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BABE WAXPAK/SPORTS COLLECTIBLES: Mantle card most valuable in set

on April 07, 2013 1:10 AM

Dear Babe: I bought a 1958 Topps Mickey Mantle Sport Magazine All-Star card No. 487. My concern is that the card may be a fake. On other All-Star cards of this year, I notice that the yellow on the front is bright, but on this card the yellow is faint. I realize that a scan is not the best way to make a judgment, but can you take a look and give me an opinion?

— Bob Hugus, Westville, Ind.

You are absolutely right about judging a card from a scan, but that won’t stop Da Babe from making educated guess that it’s either a printing flaw or possibly the card being exposed to too much light over the years.

“To me, it looks like either a printing flaw or the card just seriously faded (maybe due to overexposure to the sun) over time or maybe a combination of the two,” said Brian Fleischer, a senior market analyst for www.Beckett.com. “Other than the ‘washed out and faded’ look of the card, it looks OK to me, but ... we can’t 100 percent authenticate anything without examining it in person.”

The 1958 Topps All-Star cards feature one of the all-time great designs. Plus the Mantle card (No. 487) has gained even more fame, because it is the one Bob Costas carries in his wallet as a reminder of his boyhood idol.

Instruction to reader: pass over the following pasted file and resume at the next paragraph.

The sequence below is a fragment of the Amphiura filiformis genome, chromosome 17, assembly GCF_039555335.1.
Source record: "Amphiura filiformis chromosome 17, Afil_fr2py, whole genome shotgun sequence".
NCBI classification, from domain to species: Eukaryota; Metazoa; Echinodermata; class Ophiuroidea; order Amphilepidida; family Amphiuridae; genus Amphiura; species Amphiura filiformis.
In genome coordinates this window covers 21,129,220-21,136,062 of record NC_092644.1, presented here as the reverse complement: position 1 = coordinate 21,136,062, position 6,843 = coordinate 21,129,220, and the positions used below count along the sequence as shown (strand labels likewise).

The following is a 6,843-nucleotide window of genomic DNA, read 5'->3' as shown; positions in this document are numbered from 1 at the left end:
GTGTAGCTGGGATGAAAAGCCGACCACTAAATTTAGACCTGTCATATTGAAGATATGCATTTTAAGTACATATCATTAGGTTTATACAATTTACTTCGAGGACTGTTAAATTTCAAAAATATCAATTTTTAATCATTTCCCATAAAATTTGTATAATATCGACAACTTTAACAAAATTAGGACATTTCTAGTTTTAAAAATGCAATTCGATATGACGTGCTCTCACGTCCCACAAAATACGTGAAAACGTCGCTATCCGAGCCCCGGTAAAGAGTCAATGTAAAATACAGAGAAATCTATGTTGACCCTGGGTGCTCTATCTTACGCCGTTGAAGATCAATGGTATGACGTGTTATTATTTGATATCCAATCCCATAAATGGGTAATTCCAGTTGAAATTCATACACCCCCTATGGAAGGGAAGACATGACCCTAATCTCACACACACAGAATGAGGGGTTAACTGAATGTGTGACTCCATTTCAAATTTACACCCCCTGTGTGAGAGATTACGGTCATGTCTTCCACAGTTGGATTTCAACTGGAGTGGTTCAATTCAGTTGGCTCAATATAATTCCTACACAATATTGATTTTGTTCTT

The Sport Magazine All-Star subset has 21 cards. Fred Haney, manager of the world champion Milwaukee Braves, and Casey Stengel, manager of the American League pennant-winning New York Yankees, are on No. 475. Eight position players from each league plus right-handed and left-handed pitchers follow.

Stan Musial (No. 476) and Mantle were triple printed, according to Beckett’s Almanac of Baseball Cards, so there’s no shortage of them.

Eleven of the 21 cards feature Hall of Famers. In addition to Stengel, Mantle and Musial, the set includes Nellie Fox (279), Eddie Mathews (480), Ernie Banks (482), Luis Aparicio (483), Frank Robinson (484), Ted Williams (485), Willie Mays (486), Hank Aaron (488) and Warren Spahn (494).

Mantle is the most valuable card in the subset. Beckett’s Almanac has it at $125-$200, while the Standard Catalog of Vintage Baseball Cards from the editors of Sports Collectors Digest lists it at $45-$150.

o o o

Dear Babe: I have eight Los Angeles Dodgers yearbooks from 1960, 1962, 1963, 1964, 1965, 1969, 1970 and 1971. The eight yearbooks are in perfect condition.

— Kathleen Murray, Grand Terrace, Calif.

Even though the Dodgers were World Series winners in 1963 and 1965, it appears that overproduction and Internet sales have combined to drive down values for these yearbooks.

“The Dodgers overproduced their yearbooks and thus they have a value of $15-$30,” said Phil Regli, www.cards programs.com, a longtime magazine dealer. “The 1960 and 1962 programs are worth $30 (each), and the rest would be $15 (each) in value.”

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